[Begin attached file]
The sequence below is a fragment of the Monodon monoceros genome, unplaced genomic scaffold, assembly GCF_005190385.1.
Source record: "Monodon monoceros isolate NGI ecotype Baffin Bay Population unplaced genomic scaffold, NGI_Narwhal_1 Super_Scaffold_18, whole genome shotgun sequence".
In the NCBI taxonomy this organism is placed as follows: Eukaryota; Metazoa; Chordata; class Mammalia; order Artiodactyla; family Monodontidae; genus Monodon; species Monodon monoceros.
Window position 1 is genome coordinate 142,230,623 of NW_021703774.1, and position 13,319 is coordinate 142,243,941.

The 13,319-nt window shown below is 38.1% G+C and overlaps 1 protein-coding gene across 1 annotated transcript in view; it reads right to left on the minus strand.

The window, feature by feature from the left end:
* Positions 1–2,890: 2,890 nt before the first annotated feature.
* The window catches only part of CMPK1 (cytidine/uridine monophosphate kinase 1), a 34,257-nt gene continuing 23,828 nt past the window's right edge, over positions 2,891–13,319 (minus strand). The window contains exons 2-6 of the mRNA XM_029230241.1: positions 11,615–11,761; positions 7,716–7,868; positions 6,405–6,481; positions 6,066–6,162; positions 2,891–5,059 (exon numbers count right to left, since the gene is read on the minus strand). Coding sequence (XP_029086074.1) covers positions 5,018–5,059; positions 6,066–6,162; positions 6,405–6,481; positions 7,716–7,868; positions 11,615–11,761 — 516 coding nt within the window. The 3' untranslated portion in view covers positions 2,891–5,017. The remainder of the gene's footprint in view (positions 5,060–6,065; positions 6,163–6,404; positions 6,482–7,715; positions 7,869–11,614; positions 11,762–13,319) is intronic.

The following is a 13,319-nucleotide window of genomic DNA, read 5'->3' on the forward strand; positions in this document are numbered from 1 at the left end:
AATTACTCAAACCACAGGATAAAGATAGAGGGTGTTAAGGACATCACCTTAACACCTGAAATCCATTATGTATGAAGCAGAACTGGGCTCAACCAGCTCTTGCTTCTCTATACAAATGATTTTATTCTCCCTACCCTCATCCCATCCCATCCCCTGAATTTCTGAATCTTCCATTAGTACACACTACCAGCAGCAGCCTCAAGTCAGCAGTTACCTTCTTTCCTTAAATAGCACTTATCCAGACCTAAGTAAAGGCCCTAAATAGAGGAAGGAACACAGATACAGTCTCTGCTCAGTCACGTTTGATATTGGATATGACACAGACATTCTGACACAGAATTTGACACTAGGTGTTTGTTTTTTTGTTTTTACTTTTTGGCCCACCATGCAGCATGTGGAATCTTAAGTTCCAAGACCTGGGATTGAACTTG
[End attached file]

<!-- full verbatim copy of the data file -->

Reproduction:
The sequence below is a fragment of the Monodon monoceros genome, unplaced genomic scaffold, assembly GCF_005190385.1.
Source record: "Monodon monoceros isolate NGI ecotype Baffin Bay Population unplaced genomic scaffold, NGI_Narwhal_1 Super_Scaffold_18, whole genome shotgun sequence".
In the NCBI taxonomy this organism is placed as follows: Eukaryota; Metazoa; Chordata; class Mammalia; order Artiodactyla; family Monodontidae; genus Monodon; species Monodon monoceros.
Window position 1 is genome coordinate 142,230,623 of NW_021703774.1, and position 13,319 is coordinate 142,243,941.

The 13,319-nt window shown below is 38.1% G+C and overlaps 1 protein-coding gene across 1 annotated transcript in view; it reads right to left on the minus strand.

The window, feature by feature from the left end:
* Positions 1–2,890: 2,890 nt before the first annotated feature.
* The window catches only part of CMPK1 (cytidine/uridine monophosphate kinase 1), a 34,257-nt gene continuing 23,828 nt past the window's right edge, over positions 2,891–13,319 (minus strand). The window contains exons 2-6 of the mRNA XM_029230241.1: positions 11,615–11,761; positions 7,716–7,868; positions 6,405–6,481; positions 6,066–6,162; positions 2,891–5,059 (exon numbers count right to left, since the gene is read on the minus strand). Coding sequence (XP_029086074.1) covers positions 5,018–5,059; positions 6,066–6,162; positions 6,405–6,481; positions 7,716–7,868; positions 11,615–11,761 — 516 coding nt within the window. The 3' untranslated portion in view covers positions 2,891–5,017. The remainder of the gene's footprint in view (positions 5,060–6,065; positions 6,163–6,404; positions 6,482–7,715; positions 7,869–11,614; positions 11,762–13,319) is intronic.

The following is a 13,319-nucleotide window of genomic DNA, read 5'->3' on the forward strand; positions in this document are numbered from 1 at the left end:
AATTACTCAAACCACAGGATAAAGATAGAGGGTGTTAAGGACATCACCTTAACACCTGAAATCCATTATGTATGAAGCAGAACTGGGCTCAACCAGCTCTTGCTTCTCTATACAAATGATTTTATTCTCCCTACCCTCATCCCATCCCATCCCCTGAATTTCTGAATCTTCCATTAGTACACACTACCAGCAGCAGCCTCAAGTCAGCAGTTACCTTCTTTCCTTAAATAGCACTTATCCAGACCTAAGTAAAGGCCCTAAATAGAGGAAGGAACACAGATACAGTCTCTGCTCAGTCACGTTTGATATTGGATATGACACAGACATTCTGACACAGAATTTGACACTAGGTGTTTGTTTTTTTGTTTTTACTTTTTGGCCCACCATGCAGCATGTGGAATCTTAAGTTCCAAGACCTGGGATTGAACTTG